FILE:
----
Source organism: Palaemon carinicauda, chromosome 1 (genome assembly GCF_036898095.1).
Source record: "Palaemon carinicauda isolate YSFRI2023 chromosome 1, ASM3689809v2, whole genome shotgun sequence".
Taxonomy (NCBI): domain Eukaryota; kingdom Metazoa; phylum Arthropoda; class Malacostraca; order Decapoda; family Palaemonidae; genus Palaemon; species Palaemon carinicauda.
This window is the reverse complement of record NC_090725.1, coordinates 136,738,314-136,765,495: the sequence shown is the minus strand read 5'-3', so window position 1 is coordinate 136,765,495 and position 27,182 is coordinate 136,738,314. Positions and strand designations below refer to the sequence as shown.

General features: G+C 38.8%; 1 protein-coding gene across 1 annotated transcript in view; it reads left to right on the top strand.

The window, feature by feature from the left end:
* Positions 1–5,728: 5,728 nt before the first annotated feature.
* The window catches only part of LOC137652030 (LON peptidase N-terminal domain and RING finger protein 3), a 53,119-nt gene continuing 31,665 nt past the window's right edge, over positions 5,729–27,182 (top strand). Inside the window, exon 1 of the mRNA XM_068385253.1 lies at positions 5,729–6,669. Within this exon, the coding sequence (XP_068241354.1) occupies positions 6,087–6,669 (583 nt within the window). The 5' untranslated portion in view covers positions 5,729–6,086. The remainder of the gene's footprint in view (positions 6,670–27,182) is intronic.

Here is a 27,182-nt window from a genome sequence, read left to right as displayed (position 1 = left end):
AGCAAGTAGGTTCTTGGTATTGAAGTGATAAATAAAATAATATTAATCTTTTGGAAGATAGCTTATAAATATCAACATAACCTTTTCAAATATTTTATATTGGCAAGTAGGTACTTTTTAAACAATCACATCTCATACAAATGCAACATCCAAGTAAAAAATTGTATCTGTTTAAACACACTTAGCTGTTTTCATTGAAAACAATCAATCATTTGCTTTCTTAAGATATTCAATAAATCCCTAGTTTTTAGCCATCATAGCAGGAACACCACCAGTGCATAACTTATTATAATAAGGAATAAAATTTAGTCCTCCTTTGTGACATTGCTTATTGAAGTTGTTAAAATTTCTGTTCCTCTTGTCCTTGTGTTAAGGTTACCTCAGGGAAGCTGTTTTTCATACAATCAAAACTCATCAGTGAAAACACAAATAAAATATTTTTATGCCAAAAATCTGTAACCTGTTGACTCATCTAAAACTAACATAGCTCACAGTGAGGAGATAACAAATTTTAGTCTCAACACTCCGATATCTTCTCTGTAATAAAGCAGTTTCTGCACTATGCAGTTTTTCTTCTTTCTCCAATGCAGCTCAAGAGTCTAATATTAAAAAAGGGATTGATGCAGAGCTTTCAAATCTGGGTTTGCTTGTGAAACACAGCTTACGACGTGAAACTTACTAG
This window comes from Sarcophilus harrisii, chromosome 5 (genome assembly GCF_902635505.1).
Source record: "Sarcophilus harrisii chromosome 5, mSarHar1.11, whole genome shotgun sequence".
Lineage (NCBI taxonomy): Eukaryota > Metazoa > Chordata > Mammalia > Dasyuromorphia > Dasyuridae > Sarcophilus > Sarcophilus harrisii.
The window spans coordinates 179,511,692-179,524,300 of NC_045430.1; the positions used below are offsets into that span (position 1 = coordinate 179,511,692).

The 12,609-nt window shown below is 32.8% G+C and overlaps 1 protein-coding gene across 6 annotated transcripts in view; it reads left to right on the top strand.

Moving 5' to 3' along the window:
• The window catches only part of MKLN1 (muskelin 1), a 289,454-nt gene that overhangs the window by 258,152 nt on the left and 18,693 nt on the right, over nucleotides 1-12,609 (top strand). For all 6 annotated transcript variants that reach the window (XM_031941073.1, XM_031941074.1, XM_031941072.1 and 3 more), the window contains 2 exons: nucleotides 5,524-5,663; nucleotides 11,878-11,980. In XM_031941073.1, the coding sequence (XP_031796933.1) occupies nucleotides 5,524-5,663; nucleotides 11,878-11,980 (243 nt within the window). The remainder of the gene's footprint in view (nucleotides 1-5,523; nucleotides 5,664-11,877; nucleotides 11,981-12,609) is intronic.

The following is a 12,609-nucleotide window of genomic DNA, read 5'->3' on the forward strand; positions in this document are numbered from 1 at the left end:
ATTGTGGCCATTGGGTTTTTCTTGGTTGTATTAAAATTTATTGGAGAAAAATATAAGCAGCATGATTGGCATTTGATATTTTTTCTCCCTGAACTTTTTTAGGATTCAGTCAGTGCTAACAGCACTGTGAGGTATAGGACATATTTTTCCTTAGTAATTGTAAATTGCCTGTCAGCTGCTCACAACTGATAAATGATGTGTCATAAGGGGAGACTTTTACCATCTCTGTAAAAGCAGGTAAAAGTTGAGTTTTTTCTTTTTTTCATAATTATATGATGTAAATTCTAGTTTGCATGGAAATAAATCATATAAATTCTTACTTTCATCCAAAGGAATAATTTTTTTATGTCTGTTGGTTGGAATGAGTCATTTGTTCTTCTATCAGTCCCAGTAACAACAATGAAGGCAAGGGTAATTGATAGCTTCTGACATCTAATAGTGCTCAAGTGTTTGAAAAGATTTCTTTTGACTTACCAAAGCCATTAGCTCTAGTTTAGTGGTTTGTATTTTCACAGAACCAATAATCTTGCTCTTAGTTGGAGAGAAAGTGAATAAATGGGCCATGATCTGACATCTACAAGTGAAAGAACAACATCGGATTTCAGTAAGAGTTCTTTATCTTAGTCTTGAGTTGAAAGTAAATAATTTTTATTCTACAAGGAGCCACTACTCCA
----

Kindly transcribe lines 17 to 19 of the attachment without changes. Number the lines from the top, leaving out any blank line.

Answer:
• The window catches only part of MKLN1 (muskelin 1), a 289,454-nt gene that overhangs the window by 258,152 nt on the left and 18,693 nt on the right, over nucleotides 1-12,609 (top strand). For all 6 annotated transcript variants that reach the window (XM_031941073.1, XM_031941074.1, XM_031941072.1 and 3 more), the window contains 2 exons: nucleotides 5,524-5,663; nucleotides 11,878-11,980. In XM_031941073.1, the coding sequence (XP_031796933.1) occupies nucleotides 5,524-5,663; nucleotides 11,878-11,980 (243 nt within the window). The remainder of the gene's footprint in view (nucleotides 1-5,523; nucleotides 5,664-11,877; nucleotides 11,981-12,609) is intronic.

The following is a 12,609-nucleotide window of genomic DNA, read 5'->3' on the forward strand; positions in this document are numbered from 1 at the left end:
ATTGTGGCCATTGGGTTTTTCTTGGTTGTATTAAAATTTATTGGAGAAAAATATAAGCAGCATGATTGGCATTTGATATTTTTTCTCCCTGAACTTTTTTAGGATTCAGTCAGTGCTAACAGCACTGTGAGGTATAGGACATATTTTTCCTTAGTAATTGTAAATTGCCTGTCAGCTGCTCACAACTGATAAATGATGTGTCATAAGGGGAGACTTTTACCATCTCTGTAAAAGCAGGTAAAAGTTGAGTTTTTTCTTTTTTTCATAATTATATGATGTAAATTCTAGTTTGCATGGAAATAAATCATATAAATTCTTACTTTCATCCAAAGGAATAATTTTTTTATGTCTGTTGGTTGGAATGAGTCATTTGTTCTTCTATCAGTCCCAGTAACAACAATGAAGGCAAGGGTAATTGATAGCTTCTGACATCTAATAGTGCTCAAGTGTTTGAAAAGATTTCTTTTGACTTACCAAAGCCATTAGCTCTAGTTTAGTGGTTTGTATTTTCACAGAACCAATAATCTTGCTCTTAGTTGGAGAGAAAGTGAATAAATGGGCCATGATCTGACATCTACAAGTGAAAGAACAACATCGGATTTCAGTAAGAGTTCTTTATCTTAGTCTTGAGTTGAAAGTAAATAATTTTTATTCTACAAGGAGCCACTACTCCA